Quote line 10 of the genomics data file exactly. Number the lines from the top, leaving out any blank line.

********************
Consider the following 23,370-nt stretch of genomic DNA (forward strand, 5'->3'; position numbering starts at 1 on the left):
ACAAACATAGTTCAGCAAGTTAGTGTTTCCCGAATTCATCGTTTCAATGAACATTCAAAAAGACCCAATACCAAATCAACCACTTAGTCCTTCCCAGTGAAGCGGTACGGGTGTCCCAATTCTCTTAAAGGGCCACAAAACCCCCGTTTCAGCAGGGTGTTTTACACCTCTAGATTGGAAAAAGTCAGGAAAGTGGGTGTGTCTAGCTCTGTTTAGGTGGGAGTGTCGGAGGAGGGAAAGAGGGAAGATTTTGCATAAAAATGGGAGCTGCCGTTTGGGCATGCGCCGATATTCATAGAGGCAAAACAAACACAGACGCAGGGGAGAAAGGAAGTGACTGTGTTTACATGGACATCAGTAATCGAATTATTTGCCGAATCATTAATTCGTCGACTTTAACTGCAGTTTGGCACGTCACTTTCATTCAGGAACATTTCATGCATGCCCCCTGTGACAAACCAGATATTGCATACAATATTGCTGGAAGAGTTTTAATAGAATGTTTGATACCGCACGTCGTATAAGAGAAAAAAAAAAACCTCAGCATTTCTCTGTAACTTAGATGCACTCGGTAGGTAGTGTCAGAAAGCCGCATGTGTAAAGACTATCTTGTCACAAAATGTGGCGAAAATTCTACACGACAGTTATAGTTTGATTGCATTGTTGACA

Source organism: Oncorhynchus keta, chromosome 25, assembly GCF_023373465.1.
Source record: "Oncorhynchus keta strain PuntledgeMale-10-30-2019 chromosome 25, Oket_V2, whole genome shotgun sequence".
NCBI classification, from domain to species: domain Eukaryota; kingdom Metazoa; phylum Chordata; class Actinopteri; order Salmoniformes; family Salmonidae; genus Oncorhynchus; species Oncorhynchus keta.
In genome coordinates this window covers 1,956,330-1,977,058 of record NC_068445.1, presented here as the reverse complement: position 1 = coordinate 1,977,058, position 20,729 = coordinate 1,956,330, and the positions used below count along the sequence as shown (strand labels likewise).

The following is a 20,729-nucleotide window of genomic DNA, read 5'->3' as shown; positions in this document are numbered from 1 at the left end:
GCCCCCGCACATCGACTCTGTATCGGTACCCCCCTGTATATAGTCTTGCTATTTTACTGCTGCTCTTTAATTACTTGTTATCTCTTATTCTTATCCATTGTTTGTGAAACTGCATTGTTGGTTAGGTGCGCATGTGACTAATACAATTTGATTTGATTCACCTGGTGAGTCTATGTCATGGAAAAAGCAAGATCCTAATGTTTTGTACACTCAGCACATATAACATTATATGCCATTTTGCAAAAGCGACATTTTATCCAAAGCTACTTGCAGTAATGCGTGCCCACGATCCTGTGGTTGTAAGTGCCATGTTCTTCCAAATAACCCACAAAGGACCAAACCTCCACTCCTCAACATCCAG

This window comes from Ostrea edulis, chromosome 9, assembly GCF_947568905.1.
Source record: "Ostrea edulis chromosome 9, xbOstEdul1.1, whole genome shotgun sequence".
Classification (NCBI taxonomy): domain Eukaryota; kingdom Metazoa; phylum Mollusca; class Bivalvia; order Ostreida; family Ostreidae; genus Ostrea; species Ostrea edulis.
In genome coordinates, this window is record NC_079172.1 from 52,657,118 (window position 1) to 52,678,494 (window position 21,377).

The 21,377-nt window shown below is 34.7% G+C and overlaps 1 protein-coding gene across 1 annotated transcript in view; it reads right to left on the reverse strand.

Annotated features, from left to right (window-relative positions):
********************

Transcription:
Source record: "Ostrea edulis chromosome 9, xbOstEdul1.1, whole genome shotgun sequence".